Ecolab Foundation, the philanthropic arm of its corporate namesake, gives to a broad swath of programs and interests. Ecolab has an Environment & Conservation focus area and is particularly interested in supporting “hands-on environmental learning programs.”
The Energy Foundation invests in organizations that address clean energy, energy efficiency, and carbon emissions reduction.
Ford’s climate change giving comes from an inequality angle, focusing on natural resource rights of vulnerable rural communities and activities such as deforestation that contribute to climate change. Ford also supports efforts in climate change policymaking that benefit vulnerable rural populations.
The Grantham Foundation gives millions toward cultivating environmentally sustainable economies and climate-adapted communities. While all types of organizations receive funding from Grantham, those that excel at communicating with the public and working collaboratively with other groups will be its biggest winners.
Gund is interested in using cities to address climate change, giving to support clean energy, green business, smart growth and city sustainability. The foundation has a very strong focus on Cleveland, but still gives quite a bit to national or regional projects that share its interests.
The foundation of a Chicago trader and his eco-blogger wife gives to sustainability and clean energy projects focused in the Midwest, particularly those involving schools.
The Global Greengrants Fund invests in organizations that seek solutions to “climate chaos” and those fighting to save the planet.
Heinz environmental grantmaking focuses on the health and sustainability of Pittsburgh and Pennsylvania; however, this also includes giving toward clean water and watershed protection.
Hewlett is one of the biggest funders in the climate space. While much of its funding for climate change goes toward main grantee ClimateWorks, Hewlett supports other major NGOs. Hewlett is accessible to smaller groups as well.
The Charles Evans Hughes Memorial Foundation directs its environmental giving toward climate change organizations. It also funds environmental organizations that work in other fields, such as in conservation.
The Joyce Foundation invests in organizations that address energy efficiency measures in the Great Lakes region of the United States.
Kaplan funds organizations that advocate for the reduction of greenhouse gases, carbon pricing, and decreasing coal-generating activities.
Kendall is a regional foundation based in Boston that isn’t quite what you’d call a climate funder, as its sole focus is sustainable food systems. But its focus on food is driven by goals of improving health, coupled with sustainability and reducing greenhouse gas produced in agriculture.
Kendeda tends to fly way under the radar, backed by an anonymous donor. It funds a mix of conservation, climate change and sustainable living projects, with an emphasis on building broad support.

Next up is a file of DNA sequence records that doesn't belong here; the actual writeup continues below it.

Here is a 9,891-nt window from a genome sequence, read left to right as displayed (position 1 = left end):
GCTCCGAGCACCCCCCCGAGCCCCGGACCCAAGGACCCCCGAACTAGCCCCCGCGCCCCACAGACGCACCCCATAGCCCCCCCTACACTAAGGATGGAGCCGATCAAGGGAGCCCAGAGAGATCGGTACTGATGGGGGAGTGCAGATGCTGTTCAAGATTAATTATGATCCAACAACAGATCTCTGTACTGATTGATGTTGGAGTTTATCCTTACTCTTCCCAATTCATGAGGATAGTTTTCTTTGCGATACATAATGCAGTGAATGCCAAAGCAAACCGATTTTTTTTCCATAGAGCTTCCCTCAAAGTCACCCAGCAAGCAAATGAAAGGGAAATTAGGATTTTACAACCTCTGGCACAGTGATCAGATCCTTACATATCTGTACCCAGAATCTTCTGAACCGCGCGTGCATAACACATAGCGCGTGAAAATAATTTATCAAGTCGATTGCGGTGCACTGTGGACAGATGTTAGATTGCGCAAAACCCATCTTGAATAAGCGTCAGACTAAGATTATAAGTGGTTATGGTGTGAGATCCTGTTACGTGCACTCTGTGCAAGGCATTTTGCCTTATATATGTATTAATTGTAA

climate change and sustainable living projects, with an emphasis on building broad support.
The KR Foundation invests in organizations that address the root causes of climate change.
Kresge is one of the leading foundations funding preparation for the effects of climate change, especially as they relate to cities and vulnerable communities. Its environment program focuses on resilience, and curbing the worst effects of climate change while planning for inevitable consequences.
The Laird Norton Foundation’s climate change grantmaking focuses on regenerative biological systems, reducing fossil fuel dependency, and promoting renewable energy.
The Levinson Foundation’s Environment program supports organizations that are working toward the goal of converting from an oil economy and moving toward the development and implementation of alternative fuel sources.
Mac’s Climate Solutions program is concerned with limiting global warming, mainly through the reduction of greenhouse gas emissions.
McKnight’s grantmaking focuses on mitigating “catastrophic global climate change.” The foundation does support global carbon pollution reduction efforts, but it has a soft spot for Upper Midwest organizations working on renewable energy technologies.
The foundation’s Climate Change Solutions program awards grants to organizations promoting clean energy usage, developing renewable energy sources, and those that are researching and studying climate change issues.
The Mitchell Foundation supports sustainability, including research and policy. It limits grantmaking to Texas.
The Moore Foundation supports projects that work to save the Amazon and to preserve the role the region plays in the Earth’s climatic function. However, Moore also supports organizations that address environmental and energy issues from various angles, specifically through scientific research.